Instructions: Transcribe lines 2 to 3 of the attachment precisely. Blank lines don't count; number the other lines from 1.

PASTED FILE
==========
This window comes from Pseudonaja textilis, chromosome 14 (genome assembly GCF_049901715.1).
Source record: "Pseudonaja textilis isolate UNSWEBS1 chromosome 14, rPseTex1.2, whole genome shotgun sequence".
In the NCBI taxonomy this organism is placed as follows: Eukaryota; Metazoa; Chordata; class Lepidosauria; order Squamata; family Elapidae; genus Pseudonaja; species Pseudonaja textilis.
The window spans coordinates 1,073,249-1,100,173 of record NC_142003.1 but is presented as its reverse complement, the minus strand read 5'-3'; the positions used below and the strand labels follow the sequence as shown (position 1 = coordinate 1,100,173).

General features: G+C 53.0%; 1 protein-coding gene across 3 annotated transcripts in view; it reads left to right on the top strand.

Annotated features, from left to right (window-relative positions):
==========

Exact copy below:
Source record: "Pseudonaja textilis isolate UNSWEBS1 chromosome 14, rPseTex1.2, whole genome shotgun sequence".
In the NCBI taxonomy this organism is placed as follows: Eukaryota; Metazoa; Chordata; class Lepidosauria; order Squamata; family Elapidae; genus Pseudonaja; species Pseudonaja textilis.